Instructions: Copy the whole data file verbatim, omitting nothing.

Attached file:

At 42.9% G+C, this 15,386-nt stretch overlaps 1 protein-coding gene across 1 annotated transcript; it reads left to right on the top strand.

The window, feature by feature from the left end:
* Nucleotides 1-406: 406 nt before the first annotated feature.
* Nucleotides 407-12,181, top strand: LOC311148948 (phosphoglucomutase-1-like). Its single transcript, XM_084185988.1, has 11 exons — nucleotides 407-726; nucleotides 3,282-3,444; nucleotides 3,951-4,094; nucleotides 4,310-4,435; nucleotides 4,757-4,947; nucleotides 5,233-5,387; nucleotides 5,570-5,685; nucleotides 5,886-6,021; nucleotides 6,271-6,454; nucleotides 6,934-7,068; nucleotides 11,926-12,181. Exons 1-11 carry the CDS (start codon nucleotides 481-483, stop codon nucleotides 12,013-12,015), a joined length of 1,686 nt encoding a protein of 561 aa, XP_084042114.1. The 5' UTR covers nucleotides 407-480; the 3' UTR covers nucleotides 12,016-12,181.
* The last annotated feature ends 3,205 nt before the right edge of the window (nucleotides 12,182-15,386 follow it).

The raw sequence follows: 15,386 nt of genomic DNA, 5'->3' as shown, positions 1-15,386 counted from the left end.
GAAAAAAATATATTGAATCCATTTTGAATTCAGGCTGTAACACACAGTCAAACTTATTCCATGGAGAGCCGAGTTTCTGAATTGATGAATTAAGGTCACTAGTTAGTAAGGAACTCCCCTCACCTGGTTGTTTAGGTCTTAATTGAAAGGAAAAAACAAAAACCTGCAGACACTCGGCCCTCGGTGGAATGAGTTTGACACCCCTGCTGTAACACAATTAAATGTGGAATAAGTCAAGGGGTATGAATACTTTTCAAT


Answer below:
At 42.9% G+C, this 15,386-nt stretch overlaps 1 protein-coding gene across 1 annotated transcript; it reads left to right on the top strand.

The window, feature by feature from the left end:
* Nucleotides 1-406: 406 nt before the first annotated feature.
* Nucleotides 407-12,181, top strand: LOC311148948 (phosphoglucomutase-1-like). Its single transcript, XM_084185988.1, has 11 exons — nucleotides 407-726; nucleotides 3,282-3,444; nucleotides 3,951-4,094; nucleotides 4,310-4,435; nucleotides 4,757-4,947; nucleotides 5,233-5,387; nucleotides 5,570-5,685; nucleotides 5,886-6,021; nucleotides 6,271-6,454; nucleotides 6,934-7,068; nucleotides 11,926-12,181. Exons 1-11 carry the CDS (start codon nucleotides 481-483, stop codon nucleotides 12,013-12,015), a joined length of 1,686 nt encoding a protein of 561 aa, XP_084042114.1. The 5' UTR covers nucleotides 407-480; the 3' UTR covers nucleotides 12,016-12,181.
* The last annotated feature ends 3,205 nt before the right edge of the window (nucleotides 12,182-15,386 follow it).

The raw sequence follows: 15,386 nt of genomic DNA, 5'->3' as shown, positions 1-15,386 counted from the left end.
GAAAAAAATATATTGAATCCATTTTGAATTCAGGCTGTAACACACAGTCAAACTTATTCCATGGAGAGCCGAGTTTCTGAATTGATGAATTAAGGTCACTAGTTAGTAAGGAACTCCCCTCACCTGGTTGTTTAGGTCTTAATTGAAAGGAAAAAACAAAAACCTGCAGACACTCGGCCCTCGGTGGAATGAGTTTGACACCCCTGCTGTAACACAATTAAATGTGGAATAAGTCAAGGGGTATGAATACTTTTCAAT